The personal representative is the person appointed by someone’s Last Will & Testament, or who is otherwise the most appropriate person to act in that capacity on behalf of a deceased person.
The Queensland Civil Procedure Rules provide for who can be appointed and the order of priority of appointment.
The personal representative’s first duty is to arrange for and to attend to payment of the funeral of the deceased person.
The payment for the funeral is the first priority of the estate and must be paid before any distribution can be made to any beneficiary.
It is important that if instructions to the family members have been given in a Will of the deceased, to make enquiries of the deceased’s solicitor and family to ascertain those instructions.
It would be appropriate to investigate whether the estate is capable of paying for the funeral expenses as sometimes a family member may be called upon to pay with an expectation of repayment at a later date.
It is important to meet with a Lawyer as soon as possible after the death of a loved one. The Solicitor will advise you of the processes necessary to administer the estate and distribute to the beneficiaries.
The solicitor should review the Will to ensure it’s validity and that it has been properly signed, dated and witnessed and that on the face of the document there is no reason to doubt it’s authenticity and intention.
It is very useful to a solicitor to gather together the personal papers of the deceased and provide a list of assets and liabilities, together with contact details.
The following is a list of possible assets which may be of assistance in determining as estate:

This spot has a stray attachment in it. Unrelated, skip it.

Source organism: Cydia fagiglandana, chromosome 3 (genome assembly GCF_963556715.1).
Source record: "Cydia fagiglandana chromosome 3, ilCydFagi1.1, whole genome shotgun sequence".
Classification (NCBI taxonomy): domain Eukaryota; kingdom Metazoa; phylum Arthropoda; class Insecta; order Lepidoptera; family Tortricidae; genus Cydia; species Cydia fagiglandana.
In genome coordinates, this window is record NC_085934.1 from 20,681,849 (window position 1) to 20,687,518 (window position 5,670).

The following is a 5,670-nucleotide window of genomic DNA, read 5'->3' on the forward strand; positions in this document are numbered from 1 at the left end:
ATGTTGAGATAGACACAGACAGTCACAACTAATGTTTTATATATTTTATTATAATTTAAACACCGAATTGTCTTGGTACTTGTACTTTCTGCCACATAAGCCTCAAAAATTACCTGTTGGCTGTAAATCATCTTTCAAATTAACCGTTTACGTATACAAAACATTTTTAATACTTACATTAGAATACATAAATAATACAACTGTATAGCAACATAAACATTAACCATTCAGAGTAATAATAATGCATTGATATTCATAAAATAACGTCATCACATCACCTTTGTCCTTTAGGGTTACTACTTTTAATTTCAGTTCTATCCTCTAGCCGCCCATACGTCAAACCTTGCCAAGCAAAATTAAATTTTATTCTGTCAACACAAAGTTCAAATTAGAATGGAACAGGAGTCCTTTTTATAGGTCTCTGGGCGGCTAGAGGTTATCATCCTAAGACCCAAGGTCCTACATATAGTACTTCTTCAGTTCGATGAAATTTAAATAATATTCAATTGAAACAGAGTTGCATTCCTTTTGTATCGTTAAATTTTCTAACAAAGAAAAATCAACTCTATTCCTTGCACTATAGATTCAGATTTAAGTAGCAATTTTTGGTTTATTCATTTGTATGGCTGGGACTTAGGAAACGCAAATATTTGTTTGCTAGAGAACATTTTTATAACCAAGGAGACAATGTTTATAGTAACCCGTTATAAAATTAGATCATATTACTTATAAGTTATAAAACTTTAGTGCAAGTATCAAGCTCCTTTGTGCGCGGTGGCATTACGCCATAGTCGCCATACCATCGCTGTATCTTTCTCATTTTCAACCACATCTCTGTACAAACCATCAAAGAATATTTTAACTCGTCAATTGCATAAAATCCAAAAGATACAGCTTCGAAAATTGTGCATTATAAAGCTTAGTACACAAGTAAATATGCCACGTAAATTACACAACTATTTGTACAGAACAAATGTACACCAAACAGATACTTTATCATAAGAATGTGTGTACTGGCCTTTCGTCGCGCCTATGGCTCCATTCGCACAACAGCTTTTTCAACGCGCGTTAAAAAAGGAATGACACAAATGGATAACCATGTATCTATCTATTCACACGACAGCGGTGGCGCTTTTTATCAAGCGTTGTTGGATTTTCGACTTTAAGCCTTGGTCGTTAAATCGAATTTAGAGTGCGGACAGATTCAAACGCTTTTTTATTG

- Cash / money in the possession of the deceased, in the house or in a business;
- Money held in a bank account or other financial institution;
- Money due or payable to the deceased;
- Shares in companies;
- Bonds and debentures;
- Motor vehicles;
- Real estate and rents payable or received;
- Life insurance policies;
- Wages due to the deceased;
- Interest in any business / partnership / company;
- Crops, livestock, farming implements;
- Furniture, tools and purchased items;
- Other property or entitlements.
Liabilities of an estate would include the following:
- Mortgages / loans payable;
- Credit or bank card accounts;
- Hospital and medical bills;
- Tax debts;
- Other debts payable by the estate.
The Administrator normally opens a bank account in the name of the estate. If a solicitor is acting, the solicitor will often open an account and hold the funds in trust for the estate. This gives a level of transparency to the personal representative’s actions and is an appropriate way to be accountable to the beneficiaries.
The Executor will arrange for the assets to be valued to determine their value for sale or distribution.
The Executor attends to the payment of all liabilities and costs of the estate. The Executor also attends to the sale of assets (if applicable) then distributes the assets according to the terms of a Will or if an intestacy (no Will) according to the Rules of the Succession Act.
The personal representative usually accounts to the beneficiaries in respect of the distribution and the beneficiaries normally sign off to say that they are satisfied with the way in which the estate has been finalised.
GRANT OF PROBATE
A Grant of Probate by the Supreme Court of Queensland is a certification that the Will is the last valid Will of the deceased person.
The Grant of Probate gives the Executor the authority on which to act and relieves the Executor of any liability to any disappointed beneficiaries.
The process of obtaining a Grant of Probate includes the following:
- Advertising an intention to apply for a Grant of Probate
- Notification to the Public Trustee of an intention to apply for a Grant of Probate
- Completion of Affidavits by the Executor
- Filing documents in the Supreme Court together with the appropriate fee.
LETTERS OF ADMINISTRATION
If the deceased person did not have a Will, they are said to have died intestate.
An application for Letters of Administration is required to be made to the Supreme Court of Queensland for appointment of a personal representative to act for the estate.
Legal advice should be obtained as soon as possible after the death of the intestate person to ascertain the appropriate person to make this application.